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Title: Investigation of non-Newtonian flow in anaerobic digesters
Authors: Langner, Jeremy M.
Supervisor: Bibeau, Eric (Mechanical and Manufacturing Engineering)
Examining Committee: Kuhn, David (Mechanical and Manufacturing Engineering) Cicek, Nazim (Biosystems Engineering) Molinski, Tom (Manitoba Hydro, Emerging Energy Systems)
Graduation Date: February 2010
Keywords: anaerobic digester
residence time distribution
computational fluid dynamics
hog manure
Issue Date: 12-Jan-2010
Abstract: This thesis examines how the non-Newtonian characteristics of liquid hog manure affect the flow conditions within a steady-flow anaerobic digester. There are three main parts to this thesis. In the first part of this thesis, the physical properties of liquid hog manure and their variation with temperature and solids concentration are experimentally determined. Naturally¬¬-settled manure sampled from an outdoor storage lagoon is studied, and density, viscosity, and particle size distribution are measured. Hog manure with total solids concentrations of less than 3.6% exhibits Newtonian behaviour; manure between 3.6% and 6.5% total solids is pseudoplastic, and fits the power law; manure with more than 6.5% total solids exhibits non-Newtonian and time-dependent characteristics. The second part of this thesis investigates the flow of Newtonian and non-Newtonian fluids—represented by tap water and xanthan gum solution, respectively—within four lab-scale reactor geometries, using residence time distribution (RTD) experiments. The effect of reactor geometry, flow rate, and fluid viscosity are evaluated. In the third part of this thesis, flow conditions within lab-scale and pilot-scale anaerobic digester reactors are simulated using three-dimensional modeling techniques. The RTDs of lab-scale reactors as predicted by the 3D numerical models compare well to the experimental results. The 3D models are also validated using data from particle image velocimetry (PIV) experiments. Finally, the viscous properties of liquid hog manure at 3% and 8% total solids are incorporated into the models, and the results are evaluated.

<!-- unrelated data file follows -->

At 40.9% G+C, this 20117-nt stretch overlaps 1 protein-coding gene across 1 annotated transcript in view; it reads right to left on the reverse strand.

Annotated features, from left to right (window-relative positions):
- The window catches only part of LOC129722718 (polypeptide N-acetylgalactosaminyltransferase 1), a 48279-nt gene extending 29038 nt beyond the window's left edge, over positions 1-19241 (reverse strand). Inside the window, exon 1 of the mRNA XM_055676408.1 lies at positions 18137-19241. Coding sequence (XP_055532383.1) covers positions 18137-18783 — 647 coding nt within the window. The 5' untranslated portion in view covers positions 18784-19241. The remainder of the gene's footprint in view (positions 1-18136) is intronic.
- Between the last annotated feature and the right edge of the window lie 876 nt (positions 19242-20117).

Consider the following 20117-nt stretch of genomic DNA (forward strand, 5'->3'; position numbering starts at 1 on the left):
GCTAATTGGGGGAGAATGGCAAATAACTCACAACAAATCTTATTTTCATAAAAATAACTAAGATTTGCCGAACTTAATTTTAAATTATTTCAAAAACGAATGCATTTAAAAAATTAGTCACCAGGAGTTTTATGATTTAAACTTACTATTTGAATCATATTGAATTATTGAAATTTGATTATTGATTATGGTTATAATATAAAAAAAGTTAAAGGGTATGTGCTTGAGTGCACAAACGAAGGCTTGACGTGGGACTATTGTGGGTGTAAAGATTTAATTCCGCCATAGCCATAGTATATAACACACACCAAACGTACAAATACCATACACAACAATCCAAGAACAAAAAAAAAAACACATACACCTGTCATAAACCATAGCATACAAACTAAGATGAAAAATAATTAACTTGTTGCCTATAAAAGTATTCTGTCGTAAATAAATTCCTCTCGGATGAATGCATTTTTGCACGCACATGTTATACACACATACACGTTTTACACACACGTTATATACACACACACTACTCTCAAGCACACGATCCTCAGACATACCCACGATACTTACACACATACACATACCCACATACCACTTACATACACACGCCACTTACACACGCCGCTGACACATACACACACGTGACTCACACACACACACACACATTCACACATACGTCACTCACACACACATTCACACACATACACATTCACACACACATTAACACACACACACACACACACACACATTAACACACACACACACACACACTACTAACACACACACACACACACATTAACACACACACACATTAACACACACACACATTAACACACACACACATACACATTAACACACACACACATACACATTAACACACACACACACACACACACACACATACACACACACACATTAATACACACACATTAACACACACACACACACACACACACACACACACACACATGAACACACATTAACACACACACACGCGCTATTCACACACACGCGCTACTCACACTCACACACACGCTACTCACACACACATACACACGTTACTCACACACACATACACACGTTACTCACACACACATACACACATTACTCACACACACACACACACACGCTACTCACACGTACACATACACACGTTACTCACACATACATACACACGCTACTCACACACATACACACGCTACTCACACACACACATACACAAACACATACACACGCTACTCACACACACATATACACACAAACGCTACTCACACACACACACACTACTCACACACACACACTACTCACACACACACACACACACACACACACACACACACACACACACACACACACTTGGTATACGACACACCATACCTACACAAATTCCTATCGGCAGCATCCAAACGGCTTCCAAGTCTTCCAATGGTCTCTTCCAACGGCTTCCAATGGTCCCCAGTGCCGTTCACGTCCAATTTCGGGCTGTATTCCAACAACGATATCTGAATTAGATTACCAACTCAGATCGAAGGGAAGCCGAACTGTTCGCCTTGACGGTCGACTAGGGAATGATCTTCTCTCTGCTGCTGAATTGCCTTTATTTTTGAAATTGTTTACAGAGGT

Appears in Collection(s):FGS - Electronic Theses & Dissertations (Public)

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